Feb 25, 2010 8:02:36 PM
Lonely Planet at the Games – Day 14: pinheads
With official pin trading sponsor Coca-Cola estimating that 30 million of the shiny, sought-after little mementos have changed hands at their designated Olympic swapping zones, pin bartering has become the participant sport of choice for magpie-like Winter Games visitors.
Walk down any street here and you’ll soon spot youngsters studded with multicoloured scraps of metal; couples whose matching jackets are dappled with dense, variegated badge life; and the occasional oldster, whose completely hidden baseball cap is like a head-mounted armadillo, complete with a patchwork plating of collectables.
For those who’ve never encountered the pin trading phenomenon, it’s a quite an eye-opener. But it’s also easy to be swept up in the cause.
“I like the Quatchi ones,” says shyly-smiling nine-year-old Damian Miller, who’s visiting the Games from England with his dad and has a familiar penchant for the lovable sasquatch mascot. Carefully unraveling his scarf among the Robson Square crowds as if he has the Crown Jewels secreted in there, he shows me his treasures.
The four all-different Quatchis are gathered together at the top of the array, while lesser badges like VISA and Saskatoon Shines languish at the bottom, clearly ready to be jettisoned at a moment’s notice if a better offer comes along. And what might that better offer be? “More Quatchis,” says Miller emphatically.
Pin trading has been a feature of the Olympic movement for decades. But it’s not just about amassing a sparkly collection of mementos and taking them all home with you, according to veteran trader Donald Hollis from Chicago. He’s been pin swapping at the Olympics since 1984 and his collection is currently around 16,000-strong.
“It’s not really about the pins. It’s about meeting with the other party and the exchange you have with them. I look at my pins and it reminds of that person and what it was like to meet them,” says a chatty Hollis, who adds that pin trading at the Olympics is often called the sport of the spectators.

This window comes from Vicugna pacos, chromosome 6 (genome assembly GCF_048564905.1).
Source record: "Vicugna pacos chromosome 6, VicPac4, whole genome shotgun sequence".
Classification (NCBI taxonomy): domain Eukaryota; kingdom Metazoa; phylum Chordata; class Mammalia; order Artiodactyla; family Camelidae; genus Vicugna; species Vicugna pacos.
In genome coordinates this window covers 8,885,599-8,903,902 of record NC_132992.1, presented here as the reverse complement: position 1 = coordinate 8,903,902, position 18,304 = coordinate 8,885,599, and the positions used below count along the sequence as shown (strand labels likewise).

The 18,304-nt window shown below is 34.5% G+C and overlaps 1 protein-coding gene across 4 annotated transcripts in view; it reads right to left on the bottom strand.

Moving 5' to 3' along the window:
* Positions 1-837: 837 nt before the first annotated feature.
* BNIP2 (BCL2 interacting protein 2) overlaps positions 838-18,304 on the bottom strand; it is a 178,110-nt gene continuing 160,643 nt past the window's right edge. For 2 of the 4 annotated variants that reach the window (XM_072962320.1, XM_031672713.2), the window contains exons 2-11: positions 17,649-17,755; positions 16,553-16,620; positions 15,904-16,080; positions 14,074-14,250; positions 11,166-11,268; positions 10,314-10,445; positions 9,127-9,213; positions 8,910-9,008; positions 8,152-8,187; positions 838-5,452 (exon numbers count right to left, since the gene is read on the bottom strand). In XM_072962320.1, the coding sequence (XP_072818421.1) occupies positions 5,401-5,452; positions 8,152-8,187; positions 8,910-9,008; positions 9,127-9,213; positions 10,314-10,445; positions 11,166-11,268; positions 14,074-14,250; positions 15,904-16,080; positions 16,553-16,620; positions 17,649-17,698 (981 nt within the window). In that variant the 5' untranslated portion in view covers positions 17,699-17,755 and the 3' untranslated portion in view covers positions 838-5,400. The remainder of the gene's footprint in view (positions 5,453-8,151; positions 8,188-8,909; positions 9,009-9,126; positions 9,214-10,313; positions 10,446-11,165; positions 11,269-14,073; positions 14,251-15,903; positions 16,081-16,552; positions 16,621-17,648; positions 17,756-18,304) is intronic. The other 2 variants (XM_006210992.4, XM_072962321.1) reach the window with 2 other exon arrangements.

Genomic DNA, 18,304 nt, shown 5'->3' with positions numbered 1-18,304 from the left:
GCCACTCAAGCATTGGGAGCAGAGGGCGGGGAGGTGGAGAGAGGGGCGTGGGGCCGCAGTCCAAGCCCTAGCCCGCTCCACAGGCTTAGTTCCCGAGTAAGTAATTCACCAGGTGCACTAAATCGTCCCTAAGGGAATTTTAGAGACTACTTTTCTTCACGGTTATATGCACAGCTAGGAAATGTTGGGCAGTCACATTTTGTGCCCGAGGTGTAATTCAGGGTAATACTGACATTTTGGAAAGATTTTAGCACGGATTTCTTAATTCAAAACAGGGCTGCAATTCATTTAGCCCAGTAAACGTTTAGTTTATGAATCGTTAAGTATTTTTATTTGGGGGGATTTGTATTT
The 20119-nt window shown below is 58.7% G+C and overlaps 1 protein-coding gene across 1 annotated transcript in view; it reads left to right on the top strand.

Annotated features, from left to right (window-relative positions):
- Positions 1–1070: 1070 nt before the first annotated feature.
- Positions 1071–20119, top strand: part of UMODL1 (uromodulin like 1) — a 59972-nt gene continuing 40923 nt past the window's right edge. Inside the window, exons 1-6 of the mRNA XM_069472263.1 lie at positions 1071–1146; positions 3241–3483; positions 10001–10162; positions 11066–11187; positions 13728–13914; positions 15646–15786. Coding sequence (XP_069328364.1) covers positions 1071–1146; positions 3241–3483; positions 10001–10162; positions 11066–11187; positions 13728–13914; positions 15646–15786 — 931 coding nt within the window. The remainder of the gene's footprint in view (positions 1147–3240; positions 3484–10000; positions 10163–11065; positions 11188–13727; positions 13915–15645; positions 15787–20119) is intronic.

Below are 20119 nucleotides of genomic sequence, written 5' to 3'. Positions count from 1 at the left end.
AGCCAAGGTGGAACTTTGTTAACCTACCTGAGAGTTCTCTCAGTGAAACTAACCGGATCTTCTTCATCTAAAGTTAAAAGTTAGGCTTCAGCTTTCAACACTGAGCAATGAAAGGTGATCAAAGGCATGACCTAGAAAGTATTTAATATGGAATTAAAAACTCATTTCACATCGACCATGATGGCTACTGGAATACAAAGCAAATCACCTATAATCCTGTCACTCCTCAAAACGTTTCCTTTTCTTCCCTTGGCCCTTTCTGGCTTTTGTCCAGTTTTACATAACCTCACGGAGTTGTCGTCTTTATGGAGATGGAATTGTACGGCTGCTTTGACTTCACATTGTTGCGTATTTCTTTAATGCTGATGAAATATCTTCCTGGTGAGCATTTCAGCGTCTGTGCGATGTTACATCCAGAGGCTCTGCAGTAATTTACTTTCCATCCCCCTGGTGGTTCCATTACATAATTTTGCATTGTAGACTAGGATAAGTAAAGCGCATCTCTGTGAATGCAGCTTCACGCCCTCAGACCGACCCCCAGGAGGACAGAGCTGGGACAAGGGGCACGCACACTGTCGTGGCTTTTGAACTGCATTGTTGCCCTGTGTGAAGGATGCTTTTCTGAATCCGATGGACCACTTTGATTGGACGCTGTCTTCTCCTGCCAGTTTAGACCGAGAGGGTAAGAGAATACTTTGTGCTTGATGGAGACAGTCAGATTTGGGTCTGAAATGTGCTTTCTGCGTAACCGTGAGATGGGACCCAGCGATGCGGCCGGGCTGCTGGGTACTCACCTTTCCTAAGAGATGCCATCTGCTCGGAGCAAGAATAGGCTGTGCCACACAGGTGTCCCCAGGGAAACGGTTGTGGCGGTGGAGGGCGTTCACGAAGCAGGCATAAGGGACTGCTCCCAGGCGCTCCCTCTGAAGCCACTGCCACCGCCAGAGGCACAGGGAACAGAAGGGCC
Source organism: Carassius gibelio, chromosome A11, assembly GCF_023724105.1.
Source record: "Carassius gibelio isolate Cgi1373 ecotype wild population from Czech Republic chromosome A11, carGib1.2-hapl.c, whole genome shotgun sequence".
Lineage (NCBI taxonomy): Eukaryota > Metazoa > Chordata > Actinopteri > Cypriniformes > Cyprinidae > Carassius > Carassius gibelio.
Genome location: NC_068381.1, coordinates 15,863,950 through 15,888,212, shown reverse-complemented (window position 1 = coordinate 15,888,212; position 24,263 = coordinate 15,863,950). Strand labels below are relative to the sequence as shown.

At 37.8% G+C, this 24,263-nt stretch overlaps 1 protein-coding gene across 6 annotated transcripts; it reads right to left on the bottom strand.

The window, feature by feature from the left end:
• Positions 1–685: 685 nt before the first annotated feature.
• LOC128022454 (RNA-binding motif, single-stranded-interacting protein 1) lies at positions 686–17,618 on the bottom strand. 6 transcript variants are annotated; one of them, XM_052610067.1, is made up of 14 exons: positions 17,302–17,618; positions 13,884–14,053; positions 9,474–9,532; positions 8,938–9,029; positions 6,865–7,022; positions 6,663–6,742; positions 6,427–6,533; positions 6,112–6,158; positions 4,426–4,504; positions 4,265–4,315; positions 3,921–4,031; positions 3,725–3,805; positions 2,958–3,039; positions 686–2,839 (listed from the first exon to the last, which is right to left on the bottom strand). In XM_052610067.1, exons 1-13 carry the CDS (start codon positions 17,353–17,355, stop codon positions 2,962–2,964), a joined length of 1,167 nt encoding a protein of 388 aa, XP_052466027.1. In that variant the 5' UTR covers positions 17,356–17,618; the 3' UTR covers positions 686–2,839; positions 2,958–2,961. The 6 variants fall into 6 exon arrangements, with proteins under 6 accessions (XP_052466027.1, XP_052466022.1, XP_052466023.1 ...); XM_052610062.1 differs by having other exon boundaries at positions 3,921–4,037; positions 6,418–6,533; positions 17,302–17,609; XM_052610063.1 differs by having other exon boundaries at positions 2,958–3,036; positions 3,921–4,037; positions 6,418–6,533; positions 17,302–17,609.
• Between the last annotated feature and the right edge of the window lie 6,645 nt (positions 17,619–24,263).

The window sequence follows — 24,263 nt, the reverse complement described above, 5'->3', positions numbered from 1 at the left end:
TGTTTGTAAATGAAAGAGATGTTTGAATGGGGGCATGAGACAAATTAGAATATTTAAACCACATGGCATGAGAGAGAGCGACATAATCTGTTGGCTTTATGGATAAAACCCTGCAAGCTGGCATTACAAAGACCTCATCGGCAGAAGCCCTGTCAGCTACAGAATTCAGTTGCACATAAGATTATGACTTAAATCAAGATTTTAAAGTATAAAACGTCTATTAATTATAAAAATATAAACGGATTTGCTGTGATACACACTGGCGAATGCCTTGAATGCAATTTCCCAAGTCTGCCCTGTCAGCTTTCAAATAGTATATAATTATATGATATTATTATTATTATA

Conversing inside the shopper-packed Olympic Superstore, one of the first things Hollis asks me is whether I have a Lonely Planet pin to exchange. He’s a little disappointed when I don’t, gesturing at some NBC and CTV pins in his array to show that even media companies are on the pin-producing bandwagon.
Surrounded by a gaggle of other traders whose wares are laid out at tables opposite racks of new pins being snapped up by the souvenir crowd, Hollis is excited to see the interest paid to pins at these Olympics. But he’s worried that the “sport” has changed over the years. “Trading is about communicating and sharing memories,” he says, “but at these Games people seem to be keeping their pins rather than exchanging them. I’ve been to 13 Games and this is the worst one for trading,” he adds a little glumly.
Part of the reason, of course, is that anything collectable can also have a price. Across the street near the Canada Line train entrance, several vendors have set up their own impromptu stands on a series of benches. The youngest by far is Travis Vance, a laid-back young man from Eureka, California who recently completed a sociology degree. He came to town for the Games but found himself quickly caught up in the pin trading frenzy.
“My friend recommended it to me and I’ve found it to be an economically profitable endeavour,” he says with a grin, adding that he still trades as well as sells and the ratio is about 50-50. Most of his pins sell in the three for $20 range and the vast majority are Olympics-related. Most are contemporary, but he also has a smattering from Nagano, Torino and Salt Lake City plus a couple of FIFA World Cup badges.
It’s not what anyone would call easy money, though. “It’s mostly 12-hour days out here and you have to stay alert because most of the trading happens in the evening,” says Vance who, despite his business prowess, is clearly having a great time just hanging out at the Games.
“For some it’s only about making money, but I really enjoy meeting and talking with people from all over the world. And if I break even, I’ll be happy,” he adds, before chatting to a couple of red-shirted Canadian under-10s about their collections. Quatchi is mentioned more than once.
Check out all the action from day 13.
Wanna see what happened on day 15?